Of the smaller cobbled classics, I fell in in love with Gent-Wevelgem first. The Ronde van Vlaanderen and Paris-Roubaix had caught my eye earlier - I remember following text updates raptly as Tom Boonen attacked Peter Van Petegem and his other breakaway companions in the waning kilometers of the race to solo to the line in his first monument victory. But it's easy to get seduced by the Monuments and their history. Much like Jens and Dwars van Vlaanderen, it was years later when I learned to love the smaller cobbled classics in the same way for all their nuances, and for me it was the 2009 Gent-Wevelgem that showed me why these spring races in Belgium are truly great.
It was that rain-soaked and wind-battered edition that thrust Edvald Boasson Hagen into the spotlight as the next great rider of his generation, a title he has since struggled to live up to. But while it was partially the coarseness of the racing that intrigued me, it was also the break with my expectations of the race that intrigued me. I knew the race as one usually for the heartier sprinters, the iconic Kemmelberg not hard enough and coming too far from the finish to crack the race open. It was then that I realized just how varied racing in the hills and plains of Flanders can be. Even though a sprint is often likely, seeing the cobbled thoroughbreds attack and try to stay away on the run towards Wevelgem is always exciting. So I look forward to Gent-Wevelgem with lots of excitement every year, even if it is almost the red headed stepchild of the Flanders Classics events.
The parcours hasn't changed much in recent years, but the cast of contenders entering this week's race is different from years past. The uncharacteristic absence of both Tom Boonen and Fabian Cancellara is on everyone's lips, but Lars Boom is also out following a crash in E3 Harelbeke. Though Etixx-Quickstep would likely save Boonen for a sprint, having other options to play in the breakaway-friendly portions of the race, no Cancellara and Boom means two less powerful aggressors in a way that could tilt the race a little more towards the sprinters this year.
The balance between a sprinter's race and one open to aggressive racing. Though it's easy to approach the race with an air of resignation asking "Is this the year Mark Cavendish wins," a sprint is far from a foregone conclusion. Of the past six editions, only three have concluded in a bunch sprint (2011, 2012, and 2014). If the weather is harsh or the right riders get away after the last ascents of the Kemmelberg and Monteberg, a small group can indeed go to the finish.
Where Will the Race Be Won?
It's tempting to say in the weather room because of the impact the winds along the coast typically impact the race. The flat roads by the coast in the first hundred kilometers of the race are sparsely sheltered and the prevailing winds off the ocean can split the race to bits, as happened in 2013 when echelons began almost immediately, putting a number of bigger names out of contention. That year Peter Sagan won with a solo attack out of a group of thirteen riders that coalesced after the final climbs.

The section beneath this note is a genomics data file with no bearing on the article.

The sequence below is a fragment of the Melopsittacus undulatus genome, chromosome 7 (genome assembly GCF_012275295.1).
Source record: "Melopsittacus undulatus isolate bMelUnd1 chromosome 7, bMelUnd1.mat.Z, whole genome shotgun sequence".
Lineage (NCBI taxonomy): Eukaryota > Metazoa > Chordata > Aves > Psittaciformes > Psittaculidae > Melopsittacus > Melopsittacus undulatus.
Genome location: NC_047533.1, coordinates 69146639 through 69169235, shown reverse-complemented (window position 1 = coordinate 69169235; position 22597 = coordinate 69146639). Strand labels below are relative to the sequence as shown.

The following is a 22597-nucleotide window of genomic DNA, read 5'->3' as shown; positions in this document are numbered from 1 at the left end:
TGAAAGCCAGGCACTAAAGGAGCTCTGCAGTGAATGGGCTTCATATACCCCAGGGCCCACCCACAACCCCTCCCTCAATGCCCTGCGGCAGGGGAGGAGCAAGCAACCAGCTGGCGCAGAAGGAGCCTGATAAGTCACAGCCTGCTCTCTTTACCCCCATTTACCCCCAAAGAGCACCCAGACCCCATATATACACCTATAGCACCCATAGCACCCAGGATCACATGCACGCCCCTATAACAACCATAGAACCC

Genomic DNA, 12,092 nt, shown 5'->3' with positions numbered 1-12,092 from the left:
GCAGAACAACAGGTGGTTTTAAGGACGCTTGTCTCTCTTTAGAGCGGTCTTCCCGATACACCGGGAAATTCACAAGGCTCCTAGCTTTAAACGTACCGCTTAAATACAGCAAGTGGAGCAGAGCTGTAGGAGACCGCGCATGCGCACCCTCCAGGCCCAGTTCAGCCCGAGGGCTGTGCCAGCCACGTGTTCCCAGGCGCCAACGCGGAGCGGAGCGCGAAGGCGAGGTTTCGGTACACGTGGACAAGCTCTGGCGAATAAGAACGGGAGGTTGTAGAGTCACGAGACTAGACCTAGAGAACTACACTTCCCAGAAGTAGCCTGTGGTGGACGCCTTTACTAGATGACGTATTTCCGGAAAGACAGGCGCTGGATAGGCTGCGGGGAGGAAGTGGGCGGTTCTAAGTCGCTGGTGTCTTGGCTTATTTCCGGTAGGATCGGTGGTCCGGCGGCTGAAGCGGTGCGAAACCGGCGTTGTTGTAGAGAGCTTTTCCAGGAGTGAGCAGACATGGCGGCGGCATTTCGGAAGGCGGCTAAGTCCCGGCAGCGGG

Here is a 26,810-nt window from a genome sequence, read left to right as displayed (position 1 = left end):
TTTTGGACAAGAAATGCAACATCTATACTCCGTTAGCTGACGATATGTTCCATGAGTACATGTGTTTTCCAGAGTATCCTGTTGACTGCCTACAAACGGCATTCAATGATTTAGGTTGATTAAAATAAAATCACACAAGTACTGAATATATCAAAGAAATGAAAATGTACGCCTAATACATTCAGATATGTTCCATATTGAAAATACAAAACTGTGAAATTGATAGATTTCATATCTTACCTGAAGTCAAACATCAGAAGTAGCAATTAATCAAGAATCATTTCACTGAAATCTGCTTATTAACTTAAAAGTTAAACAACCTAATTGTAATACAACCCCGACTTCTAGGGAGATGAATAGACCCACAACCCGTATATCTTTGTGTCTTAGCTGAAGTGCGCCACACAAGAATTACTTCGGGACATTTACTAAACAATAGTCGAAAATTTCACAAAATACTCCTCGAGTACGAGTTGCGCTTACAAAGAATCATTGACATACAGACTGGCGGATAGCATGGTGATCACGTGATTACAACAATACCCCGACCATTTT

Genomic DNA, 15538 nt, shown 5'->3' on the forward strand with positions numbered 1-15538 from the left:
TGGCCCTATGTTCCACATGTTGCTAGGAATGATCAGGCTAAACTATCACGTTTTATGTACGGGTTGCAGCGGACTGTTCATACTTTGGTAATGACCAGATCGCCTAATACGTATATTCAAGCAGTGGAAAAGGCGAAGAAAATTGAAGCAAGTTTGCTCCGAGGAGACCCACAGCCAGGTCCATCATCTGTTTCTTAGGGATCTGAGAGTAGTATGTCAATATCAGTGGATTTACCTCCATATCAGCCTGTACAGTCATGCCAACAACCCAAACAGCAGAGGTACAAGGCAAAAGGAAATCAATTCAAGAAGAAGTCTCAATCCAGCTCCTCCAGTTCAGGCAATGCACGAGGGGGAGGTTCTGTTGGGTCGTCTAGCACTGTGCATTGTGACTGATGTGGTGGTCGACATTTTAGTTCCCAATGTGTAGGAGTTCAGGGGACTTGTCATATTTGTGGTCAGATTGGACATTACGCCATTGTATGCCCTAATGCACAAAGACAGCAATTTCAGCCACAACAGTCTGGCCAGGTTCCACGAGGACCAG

Tomorrow's edition looks to be cool, rainy, and windy all day, though that doesn't inherently mean the race will be split open. Instead of blowing from the northwest, tomorrow's wind will be moderately strong from the southwest, lessening the threat of early echelons and providing a cross-tailwind to the finish.
Who Do I Need to Know?
If you don't have John Degenkolb and Alexander Kristoff on your VDS team, you'll be regretting it tomorrow. Both riders are strong enough to make a select group of ten riders and have sprints to be envious of. Moreover, both are flying at the moment, Kristoff nearly taking the group sprint for third in yesterday's E3 Harelbeke and Degenkolb winning Milan-Sanremo a week before. But, to have a chance to win, their Katusha and Giant-Alpecin teams respectively will have to control Sep Vanmarcke, Nikki Terpstra, and Zdenek Stybar. Stybar helped animate the finale of E3 yesterday and came away with a second place after a moment of hesitation in the finale of the race. Vanmarcke, on the other hand, has had a quiet season results-wise, but this is only more reason to expect him to break the race wide open tomorrow. The LottoNL-Jumbo rider has tremendous pedigree on the cobbles and has been flying this year, only to be foiled by bad luck in seemingly every race. He flatted out of contention in Het Nieuwsblad and had a seemingly unstoppable attack on the Paterberg foiled by a faulty cleat pulling out of his pedal in E3. He even remained in contention late into Strade Bianche where his large frame posed a distinct disadvantage, ultimately finishing fourth. It's not a question of if Vanmarcke cracks the race wide open, but when and for how long.
Pick to Win
The cross-tail wind after the hilly circuits around the Kemmelberg and Monteberg points to a group sprint. I'm calling Kristoff for the win because the rain will phase the Katusha rider least of all the fast men.